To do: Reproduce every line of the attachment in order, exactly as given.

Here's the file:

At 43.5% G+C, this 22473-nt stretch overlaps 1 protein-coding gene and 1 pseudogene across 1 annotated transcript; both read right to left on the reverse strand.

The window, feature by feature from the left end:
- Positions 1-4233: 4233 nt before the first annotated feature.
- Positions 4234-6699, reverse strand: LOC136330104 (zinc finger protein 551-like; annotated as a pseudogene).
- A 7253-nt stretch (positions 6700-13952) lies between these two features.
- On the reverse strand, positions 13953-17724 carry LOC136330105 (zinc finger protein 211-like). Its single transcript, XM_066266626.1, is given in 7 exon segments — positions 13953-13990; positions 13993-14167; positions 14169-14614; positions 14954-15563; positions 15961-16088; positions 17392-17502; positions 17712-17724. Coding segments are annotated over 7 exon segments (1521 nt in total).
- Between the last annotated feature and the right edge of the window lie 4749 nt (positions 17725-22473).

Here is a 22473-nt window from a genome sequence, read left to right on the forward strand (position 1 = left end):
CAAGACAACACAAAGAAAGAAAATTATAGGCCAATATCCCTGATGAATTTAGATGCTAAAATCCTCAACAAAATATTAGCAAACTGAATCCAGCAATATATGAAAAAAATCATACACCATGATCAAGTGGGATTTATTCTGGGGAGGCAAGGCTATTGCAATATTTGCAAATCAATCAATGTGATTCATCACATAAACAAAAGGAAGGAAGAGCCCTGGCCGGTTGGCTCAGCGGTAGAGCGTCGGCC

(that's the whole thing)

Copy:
At 43.5% G+C, this 22473-nt stretch overlaps 1 protein-coding gene and 1 pseudogene across 1 annotated transcript; both read right to left on the reverse strand.

The window, feature by feature from the left end:
- Positions 1-4233: 4233 nt before the first annotated feature.
- Positions 4234-6699, reverse strand: LOC136330104 (zinc finger protein 551-like; annotated as a pseudogene).
- A 7253-nt stretch (positions 6700-13952) lies between these two features.
- On the reverse strand, positions 13953-17724 carry LOC136330105 (zinc finger protein 211-like). Its single transcript, XM_066266626.1, is given in 7 exon segments — positions 13953-13990; positions 13993-14167; positions 14169-14614; positions 14954-15563; positions 15961-16088; positions 17392-17502; positions 17712-17724. Coding segments are annotated over 7 exon segments (1521 nt in total).
- Between the last annotated feature and the right edge of the window lie 4749 nt (positions 17725-22473).

Here is a 22473-nt window from a genome sequence, read left to right on the forward strand (position 1 = left end):
CAAGACAACACAAAGAAAGAAAATTATAGGCCAATATCCCTGATGAATTTAGATGCTAAAATCCTCAACAAAATATTAGCAAACTGAATCCAGCAATATATGAAAAAAATCATACACCATGATCAAGTGGGATTTATTCTGGGGAGGCAAGGCTATTGCAATATTTGCAAATCAATCAATGTGATTCATCACATAAACAAAAGGAAGGAAGAGCCCTGGCCGGTTGGCTCAGCGGTAGAGCGTCGGCC